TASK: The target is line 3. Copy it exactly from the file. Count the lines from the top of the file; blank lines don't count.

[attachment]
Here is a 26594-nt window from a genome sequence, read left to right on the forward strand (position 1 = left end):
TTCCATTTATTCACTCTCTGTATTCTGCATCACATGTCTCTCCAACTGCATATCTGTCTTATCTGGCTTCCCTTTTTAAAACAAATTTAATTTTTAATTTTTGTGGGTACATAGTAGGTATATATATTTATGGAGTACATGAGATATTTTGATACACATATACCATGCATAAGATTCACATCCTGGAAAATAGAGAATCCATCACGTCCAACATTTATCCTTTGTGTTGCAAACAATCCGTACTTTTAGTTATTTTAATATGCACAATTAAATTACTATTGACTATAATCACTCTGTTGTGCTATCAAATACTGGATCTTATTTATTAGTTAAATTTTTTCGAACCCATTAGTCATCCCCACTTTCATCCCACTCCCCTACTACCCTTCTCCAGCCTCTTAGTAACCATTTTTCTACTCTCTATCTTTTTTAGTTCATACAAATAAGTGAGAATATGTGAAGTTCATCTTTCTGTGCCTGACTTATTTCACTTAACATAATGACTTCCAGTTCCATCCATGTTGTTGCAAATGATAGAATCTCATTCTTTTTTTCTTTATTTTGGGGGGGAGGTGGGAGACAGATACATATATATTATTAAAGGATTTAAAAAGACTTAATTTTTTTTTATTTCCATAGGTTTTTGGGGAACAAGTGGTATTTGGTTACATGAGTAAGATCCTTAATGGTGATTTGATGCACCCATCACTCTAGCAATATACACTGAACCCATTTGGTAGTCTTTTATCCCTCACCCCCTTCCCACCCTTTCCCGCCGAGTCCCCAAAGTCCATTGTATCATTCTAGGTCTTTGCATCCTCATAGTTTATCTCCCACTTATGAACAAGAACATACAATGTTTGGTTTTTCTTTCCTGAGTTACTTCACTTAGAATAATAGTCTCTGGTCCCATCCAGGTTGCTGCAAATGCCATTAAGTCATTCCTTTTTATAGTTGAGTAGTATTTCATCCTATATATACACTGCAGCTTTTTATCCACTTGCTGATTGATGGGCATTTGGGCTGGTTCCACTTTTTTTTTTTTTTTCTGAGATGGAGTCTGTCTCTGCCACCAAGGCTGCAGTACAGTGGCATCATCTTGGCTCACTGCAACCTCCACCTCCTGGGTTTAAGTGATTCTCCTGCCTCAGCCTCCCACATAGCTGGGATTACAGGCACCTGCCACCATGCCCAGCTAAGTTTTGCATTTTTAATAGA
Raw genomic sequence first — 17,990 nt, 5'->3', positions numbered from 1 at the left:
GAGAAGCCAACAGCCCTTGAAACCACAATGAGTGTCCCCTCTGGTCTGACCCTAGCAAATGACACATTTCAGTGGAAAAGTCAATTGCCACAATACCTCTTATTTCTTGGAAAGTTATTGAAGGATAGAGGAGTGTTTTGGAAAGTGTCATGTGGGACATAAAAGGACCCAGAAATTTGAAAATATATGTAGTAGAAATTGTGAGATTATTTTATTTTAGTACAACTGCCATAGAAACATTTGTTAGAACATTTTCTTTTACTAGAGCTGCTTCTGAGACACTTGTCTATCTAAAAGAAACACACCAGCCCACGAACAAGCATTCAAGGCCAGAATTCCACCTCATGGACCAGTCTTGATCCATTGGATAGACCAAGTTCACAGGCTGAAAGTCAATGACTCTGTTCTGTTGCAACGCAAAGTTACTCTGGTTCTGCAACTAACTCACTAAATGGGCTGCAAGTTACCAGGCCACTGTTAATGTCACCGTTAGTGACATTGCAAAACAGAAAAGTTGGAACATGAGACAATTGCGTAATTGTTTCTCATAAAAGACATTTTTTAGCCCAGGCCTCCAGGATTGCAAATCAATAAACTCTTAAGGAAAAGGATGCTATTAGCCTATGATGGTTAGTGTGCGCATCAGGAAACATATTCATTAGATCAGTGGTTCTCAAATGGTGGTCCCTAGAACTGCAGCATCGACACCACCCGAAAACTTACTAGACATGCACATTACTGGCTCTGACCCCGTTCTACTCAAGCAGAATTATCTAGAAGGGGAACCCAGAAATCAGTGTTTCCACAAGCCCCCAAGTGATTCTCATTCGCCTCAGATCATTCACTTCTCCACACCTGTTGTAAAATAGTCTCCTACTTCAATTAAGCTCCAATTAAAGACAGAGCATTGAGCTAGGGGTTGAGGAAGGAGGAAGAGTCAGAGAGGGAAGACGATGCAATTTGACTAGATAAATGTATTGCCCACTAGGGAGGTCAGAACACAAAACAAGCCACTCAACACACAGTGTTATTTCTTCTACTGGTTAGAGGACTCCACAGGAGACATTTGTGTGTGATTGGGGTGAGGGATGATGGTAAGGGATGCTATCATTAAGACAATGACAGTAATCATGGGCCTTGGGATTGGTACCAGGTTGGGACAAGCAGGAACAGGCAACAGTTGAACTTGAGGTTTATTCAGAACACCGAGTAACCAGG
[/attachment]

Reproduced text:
Raw genomic sequence first — 17,990 nt, 5'->3', positions numbered from 1 at the left: